The American Transportation Research Institute has found that the Medical Examiner Registry is not fixing the problems that fleets and drivers have had with the Department of Transportation medical examination process and may be making them worse.

ATRI released the results of analysis it conducted with the Mayo Clinic looking into the Federal Motor Carrier Safety Administration’s National Registry of Certified Medical Examiners.

The NCRME was implemented to improve the DOT physical exam process for drivers and to ensure that medical examiners understand FMCSA regulations and guidance for issuing medical certificates.

However, ATRI said the survey found that drivers and carriers were reporting insignificant improvements in some cases and increasing problems in others.

More than a quarter of drivers surveyed reported that exams were taking 20 minutes or less with 6.5% or respondents saying it took less than 10 minutes to complete. This is less than the amount of time needed to complete all required checks and drivers who had examinations. In addition, exams performed by chiropractors were more likely to have important aspects of the exam skipped.

"The data shows a polarity in the quality of medical examiners," said Clayton T. Cowl, MD, MS, chair of Mayo Clinic's division of preventive, occupational, and aerospace medicine.  "Those examiners who are performing only minimal examinations may have received substandard training or are not taking their role seriously.”

A majority of drivers (63.3%)  reported increased exam costs while not experiencing any improvements to exam quality. Only 6.2% of drivers reported improved exam quality following implementation of the NCRME.

ATRI also said the research identified the following:

  • 26.6% of drivers reported spending 20 minutes or less with their CME, with 6.5% of those drivers spending 10 minutes or less, deemed "an insufficient time to complete all required processes of a DOT physical."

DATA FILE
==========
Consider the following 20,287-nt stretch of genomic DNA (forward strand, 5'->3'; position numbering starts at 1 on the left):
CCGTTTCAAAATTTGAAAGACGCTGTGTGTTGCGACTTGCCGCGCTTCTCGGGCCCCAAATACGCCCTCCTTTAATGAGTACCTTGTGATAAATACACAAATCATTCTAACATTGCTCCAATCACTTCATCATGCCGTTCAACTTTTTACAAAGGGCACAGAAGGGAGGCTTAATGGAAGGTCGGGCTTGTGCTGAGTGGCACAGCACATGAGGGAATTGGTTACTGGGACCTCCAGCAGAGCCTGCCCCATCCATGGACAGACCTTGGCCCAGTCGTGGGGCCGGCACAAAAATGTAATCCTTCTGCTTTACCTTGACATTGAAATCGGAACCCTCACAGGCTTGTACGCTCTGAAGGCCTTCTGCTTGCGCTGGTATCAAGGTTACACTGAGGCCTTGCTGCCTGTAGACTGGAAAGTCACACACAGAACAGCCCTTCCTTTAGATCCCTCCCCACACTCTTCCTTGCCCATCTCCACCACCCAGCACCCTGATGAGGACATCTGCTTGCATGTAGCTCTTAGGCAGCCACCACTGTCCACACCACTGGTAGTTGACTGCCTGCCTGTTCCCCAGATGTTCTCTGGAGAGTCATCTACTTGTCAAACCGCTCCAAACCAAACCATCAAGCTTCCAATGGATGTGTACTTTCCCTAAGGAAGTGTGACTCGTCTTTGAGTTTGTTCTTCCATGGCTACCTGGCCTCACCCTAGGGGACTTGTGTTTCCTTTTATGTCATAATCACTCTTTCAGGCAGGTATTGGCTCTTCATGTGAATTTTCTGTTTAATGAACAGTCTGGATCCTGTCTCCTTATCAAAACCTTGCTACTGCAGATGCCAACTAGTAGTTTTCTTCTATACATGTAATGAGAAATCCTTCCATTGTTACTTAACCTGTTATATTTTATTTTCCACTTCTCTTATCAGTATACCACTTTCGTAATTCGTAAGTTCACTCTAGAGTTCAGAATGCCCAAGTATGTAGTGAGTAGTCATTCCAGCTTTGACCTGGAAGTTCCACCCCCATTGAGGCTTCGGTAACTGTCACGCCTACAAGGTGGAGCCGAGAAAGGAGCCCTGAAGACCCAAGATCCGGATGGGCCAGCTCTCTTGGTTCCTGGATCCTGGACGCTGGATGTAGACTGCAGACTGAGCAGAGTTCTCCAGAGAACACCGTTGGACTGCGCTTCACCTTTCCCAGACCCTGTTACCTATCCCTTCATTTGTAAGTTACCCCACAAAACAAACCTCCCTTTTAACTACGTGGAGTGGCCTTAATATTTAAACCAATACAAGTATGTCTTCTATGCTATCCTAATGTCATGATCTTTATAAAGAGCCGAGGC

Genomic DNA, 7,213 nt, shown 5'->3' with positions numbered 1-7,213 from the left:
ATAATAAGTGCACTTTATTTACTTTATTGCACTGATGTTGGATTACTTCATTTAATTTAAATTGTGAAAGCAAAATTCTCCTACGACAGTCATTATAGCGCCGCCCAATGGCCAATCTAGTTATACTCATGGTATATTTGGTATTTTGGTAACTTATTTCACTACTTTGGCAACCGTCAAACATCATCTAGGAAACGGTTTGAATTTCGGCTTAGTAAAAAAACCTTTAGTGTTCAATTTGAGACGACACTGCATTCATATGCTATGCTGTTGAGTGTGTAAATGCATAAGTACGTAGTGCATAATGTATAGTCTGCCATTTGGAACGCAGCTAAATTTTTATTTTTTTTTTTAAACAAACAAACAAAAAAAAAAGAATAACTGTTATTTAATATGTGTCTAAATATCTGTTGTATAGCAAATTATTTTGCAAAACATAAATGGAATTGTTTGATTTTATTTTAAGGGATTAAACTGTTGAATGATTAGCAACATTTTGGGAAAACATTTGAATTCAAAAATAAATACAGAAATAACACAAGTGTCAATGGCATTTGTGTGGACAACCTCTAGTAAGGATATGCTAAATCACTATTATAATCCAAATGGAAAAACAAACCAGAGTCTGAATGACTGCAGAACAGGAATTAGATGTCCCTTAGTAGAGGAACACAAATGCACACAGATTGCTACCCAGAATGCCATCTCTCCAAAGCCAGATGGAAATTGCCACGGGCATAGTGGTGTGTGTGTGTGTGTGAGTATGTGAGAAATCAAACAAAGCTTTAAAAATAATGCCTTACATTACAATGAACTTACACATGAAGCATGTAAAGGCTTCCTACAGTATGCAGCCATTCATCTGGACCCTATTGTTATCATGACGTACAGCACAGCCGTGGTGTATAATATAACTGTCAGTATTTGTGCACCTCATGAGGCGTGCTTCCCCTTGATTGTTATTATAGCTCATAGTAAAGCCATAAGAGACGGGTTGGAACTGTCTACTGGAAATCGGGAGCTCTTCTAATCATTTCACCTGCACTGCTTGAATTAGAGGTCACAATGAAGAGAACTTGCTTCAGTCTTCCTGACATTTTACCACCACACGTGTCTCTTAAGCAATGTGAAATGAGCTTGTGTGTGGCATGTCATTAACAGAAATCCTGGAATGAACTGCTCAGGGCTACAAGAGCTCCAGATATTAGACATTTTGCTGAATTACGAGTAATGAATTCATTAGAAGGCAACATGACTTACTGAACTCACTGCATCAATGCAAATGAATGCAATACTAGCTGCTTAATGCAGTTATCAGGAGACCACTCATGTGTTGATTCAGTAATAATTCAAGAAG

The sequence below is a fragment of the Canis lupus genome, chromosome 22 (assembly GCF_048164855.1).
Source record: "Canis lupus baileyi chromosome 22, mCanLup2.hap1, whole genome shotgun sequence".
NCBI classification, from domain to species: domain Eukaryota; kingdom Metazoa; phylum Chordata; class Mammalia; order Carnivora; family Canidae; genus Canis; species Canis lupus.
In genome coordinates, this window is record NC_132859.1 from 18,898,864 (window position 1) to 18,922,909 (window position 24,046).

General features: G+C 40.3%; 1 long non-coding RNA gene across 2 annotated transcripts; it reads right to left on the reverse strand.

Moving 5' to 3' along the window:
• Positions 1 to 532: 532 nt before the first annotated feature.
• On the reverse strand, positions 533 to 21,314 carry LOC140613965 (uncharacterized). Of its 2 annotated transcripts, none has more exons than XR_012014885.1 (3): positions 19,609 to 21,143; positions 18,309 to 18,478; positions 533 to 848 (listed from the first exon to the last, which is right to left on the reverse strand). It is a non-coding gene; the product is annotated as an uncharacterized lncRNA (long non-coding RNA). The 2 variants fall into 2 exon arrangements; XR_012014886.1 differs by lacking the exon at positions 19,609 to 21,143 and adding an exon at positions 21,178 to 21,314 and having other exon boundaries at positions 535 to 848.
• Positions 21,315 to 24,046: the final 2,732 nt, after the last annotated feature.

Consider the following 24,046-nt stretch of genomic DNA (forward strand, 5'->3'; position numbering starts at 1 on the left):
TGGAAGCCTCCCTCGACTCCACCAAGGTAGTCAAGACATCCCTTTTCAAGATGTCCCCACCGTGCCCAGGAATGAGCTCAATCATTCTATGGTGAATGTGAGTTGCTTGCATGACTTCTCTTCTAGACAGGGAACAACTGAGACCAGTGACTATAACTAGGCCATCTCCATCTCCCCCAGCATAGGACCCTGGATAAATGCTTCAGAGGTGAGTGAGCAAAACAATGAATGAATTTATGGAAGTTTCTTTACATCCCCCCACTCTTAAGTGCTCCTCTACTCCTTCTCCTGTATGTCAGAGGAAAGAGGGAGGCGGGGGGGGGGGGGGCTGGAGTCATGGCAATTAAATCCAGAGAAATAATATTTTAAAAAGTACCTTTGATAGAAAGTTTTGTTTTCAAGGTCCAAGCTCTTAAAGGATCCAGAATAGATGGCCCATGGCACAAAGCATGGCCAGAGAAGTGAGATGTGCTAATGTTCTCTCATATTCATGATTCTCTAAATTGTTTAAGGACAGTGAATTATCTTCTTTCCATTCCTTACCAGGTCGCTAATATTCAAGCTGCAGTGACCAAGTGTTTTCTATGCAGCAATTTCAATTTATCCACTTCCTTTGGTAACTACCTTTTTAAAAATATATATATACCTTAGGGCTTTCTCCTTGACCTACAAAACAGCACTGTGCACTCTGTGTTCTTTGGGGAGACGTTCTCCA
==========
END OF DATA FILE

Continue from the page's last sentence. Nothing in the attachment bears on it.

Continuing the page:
• Among the 5.9% of drivers who were not issued a medical certificate on the day of their physical exam, 22.6% cited having a medical condition that required treatment before certificate issuance as the reason.
  • Motor carriers still have “significant concerns” related to the medical certification process, including requests by CMEs for additional medical documentation causing certification delays, driver confusion of how regulatory changes impact the ability to hold a valid medical certificate, and concerns with the competency of CMEs.  Nearly 50% of motor carriers reported that they specify which CME their drivers see to ensure medical exam quality.
  • The ability of drivers to find a CME close to where they live may be more challenging in the future as 15.3% of CMEs reported that they have quit performing DOT physicals or plan to quit performing DOT physicals.

Concerns expressed by motor carriers were across the board given that less than 1% of the carriers reported no major concerns with the medical certification process.

“The key seems to strike a balance between meeting the regulatory intent of the examinations and communicating with drivers ahead of time to minimize confusion regarding the need to document clinical stability,” said Mayo Clinic's Cowl. “This is particularly true for drivers with multiple or complex medical conditions from whom medical examiners do need more documentation in order to make a certification decision."

ATRI and Mayo Clinic jointly surveyed over 900 drivers, 300 carriers, and 1,200 certified medical examiners to better understand the impacts that the NRCME has had on the trucking industry since 2014.

A copy of the report, as well as a white paper detailing the findings of Mayo Clinic's survey of medical examiners, is available on ATRI’s website.